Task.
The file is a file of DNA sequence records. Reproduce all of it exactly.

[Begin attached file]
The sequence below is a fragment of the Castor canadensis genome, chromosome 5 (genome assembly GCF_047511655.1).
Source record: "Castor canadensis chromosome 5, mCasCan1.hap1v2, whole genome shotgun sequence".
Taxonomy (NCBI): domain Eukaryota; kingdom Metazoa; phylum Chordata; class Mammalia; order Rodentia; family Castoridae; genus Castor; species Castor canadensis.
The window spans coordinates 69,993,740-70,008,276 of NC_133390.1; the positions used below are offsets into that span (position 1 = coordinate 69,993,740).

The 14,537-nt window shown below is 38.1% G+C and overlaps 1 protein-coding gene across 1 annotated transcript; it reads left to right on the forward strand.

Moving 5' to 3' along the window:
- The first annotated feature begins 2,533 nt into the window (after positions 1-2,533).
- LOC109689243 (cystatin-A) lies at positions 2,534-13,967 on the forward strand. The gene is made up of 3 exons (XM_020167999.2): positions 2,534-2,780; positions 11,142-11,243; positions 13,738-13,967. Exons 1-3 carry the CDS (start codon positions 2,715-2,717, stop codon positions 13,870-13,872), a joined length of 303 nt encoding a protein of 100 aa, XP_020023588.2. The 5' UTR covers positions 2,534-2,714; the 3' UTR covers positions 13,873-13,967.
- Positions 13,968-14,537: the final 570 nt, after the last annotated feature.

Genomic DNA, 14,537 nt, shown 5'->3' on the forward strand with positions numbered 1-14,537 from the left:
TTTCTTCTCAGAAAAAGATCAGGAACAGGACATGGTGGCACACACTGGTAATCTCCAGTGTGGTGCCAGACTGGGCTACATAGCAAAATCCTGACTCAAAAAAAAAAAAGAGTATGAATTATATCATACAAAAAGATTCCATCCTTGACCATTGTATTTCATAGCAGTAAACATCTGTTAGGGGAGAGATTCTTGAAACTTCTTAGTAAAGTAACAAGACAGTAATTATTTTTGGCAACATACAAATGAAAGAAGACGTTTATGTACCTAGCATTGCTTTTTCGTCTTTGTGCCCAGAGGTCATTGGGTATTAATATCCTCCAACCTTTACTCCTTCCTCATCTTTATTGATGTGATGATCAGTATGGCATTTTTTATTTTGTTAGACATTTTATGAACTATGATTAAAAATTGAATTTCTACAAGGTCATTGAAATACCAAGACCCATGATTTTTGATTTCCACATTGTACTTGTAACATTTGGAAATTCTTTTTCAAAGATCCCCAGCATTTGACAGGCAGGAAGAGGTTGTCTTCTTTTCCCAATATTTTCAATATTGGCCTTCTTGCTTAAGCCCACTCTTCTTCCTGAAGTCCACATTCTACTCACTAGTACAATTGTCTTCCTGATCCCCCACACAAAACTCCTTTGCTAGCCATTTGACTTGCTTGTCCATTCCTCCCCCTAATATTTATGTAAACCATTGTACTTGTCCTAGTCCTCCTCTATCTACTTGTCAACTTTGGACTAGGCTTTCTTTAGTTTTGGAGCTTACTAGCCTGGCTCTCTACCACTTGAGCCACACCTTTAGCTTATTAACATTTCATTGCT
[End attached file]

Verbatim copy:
The sequence below is a fragment of the Castor canadensis genome, chromosome 5 (genome assembly GCF_047511655.1).
Source record: "Castor canadensis chromosome 5, mCasCan1.hap1v2, whole genome shotgun sequence".
Taxonomy (NCBI): domain Eukaryota; kingdom Metazoa; phylum Chordata; class Mammalia; order Rodentia; family Castoridae; genus Castor; species Castor canadensis.
The window spans coordinates 69,993,740-70,008,276 of NC_133390.1; the positions used below are offsets into that span (position 1 = coordinate 69,993,740).

The 14,537-nt window shown below is 38.1% G+C and overlaps 1 protein-coding gene across 1 annotated transcript; it reads left to right on the forward strand.

Moving 5' to 3' along the window:
- The first annotated feature begins 2,533 nt into the window (after positions 1-2,533).
- LOC109689243 (cystatin-A) lies at positions 2,534-13,967 on the forward strand. The gene is made up of 3 exons (XM_020167999.2): positions 2,534-2,780; positions 11,142-11,243; positions 13,738-13,967. Exons 1-3 carry the CDS (start codon positions 2,715-2,717, stop codon positions 13,870-13,872), a joined length of 303 nt encoding a protein of 100 aa, XP_020023588.2. The 5' UTR covers positions 2,534-2,714; the 3' UTR covers positions 13,873-13,967.
- Positions 13,968-14,537: the final 570 nt, after the last annotated feature.

Genomic DNA, 14,537 nt, shown 5'->3' on the forward strand with positions numbered 1-14,537 from the left:
TTTCTTCTCAGAAAAAGATCAGGAACAGGACATGGTGGCACACACTGGTAATCTCCAGTGTGGTGCCAGACTGGGCTACATAGCAAAATCCTGACTCAAAAAAAAAAAAGAGTATGAATTATATCATACAAAAAGATTCCATCCTTGACCATTGTATTTCATAGCAGTAAACATCTGTTAGGGGAGAGATTCTTGAAACTTCTTAGTAAAGTAACAAGACAGTAATTATTTTTGGCAACATACAAATGAAAGAAGACGTTTATGTACCTAGCATTGCTTTTTCGTCTTTGTGCCCAGAGGTCATTGGGTATTAATATCCTCCAACCTTTACTCCTTCCTCATCTTTATTGATGTGATGATCAGTATGGCATTTTTTATTTTGTTAGACATTTTATGAACTATGATTAAAAATTGAATTTCTACAAGGTCATTGAAATACCAAGACCCATGATTTTTGATTTCCACATTGTACTTGTAACATTTGGAAATTCTTTTTCAAAGATCCCCAGCATTTGACAGGCAGGAAGAGGTTGTCTTCTTTTCCCAATATTTTCAATATTGGCCTTCTTGCTTAAGCCCACTCTTCTTCCTGAAGTCCACATTCTACTCACTAGTACAATTGTCTTCCTGATCCCCCACACAAAACTCCTTTGCTAGCCATTTGACTTGCTTGTCCATTCCTCCCCCTAATATTTATGTAAACCATTGTACTTGTCCTAGTCCTCCTCTATCTACTTGTCAACTTTGGACTAGGCTTTCTTTAGTTTTGGAGCTTACTAGCCTGGCTCTCTACCACTTGAGCCACACCTTTAGCTTATTAACATTTCATTGCT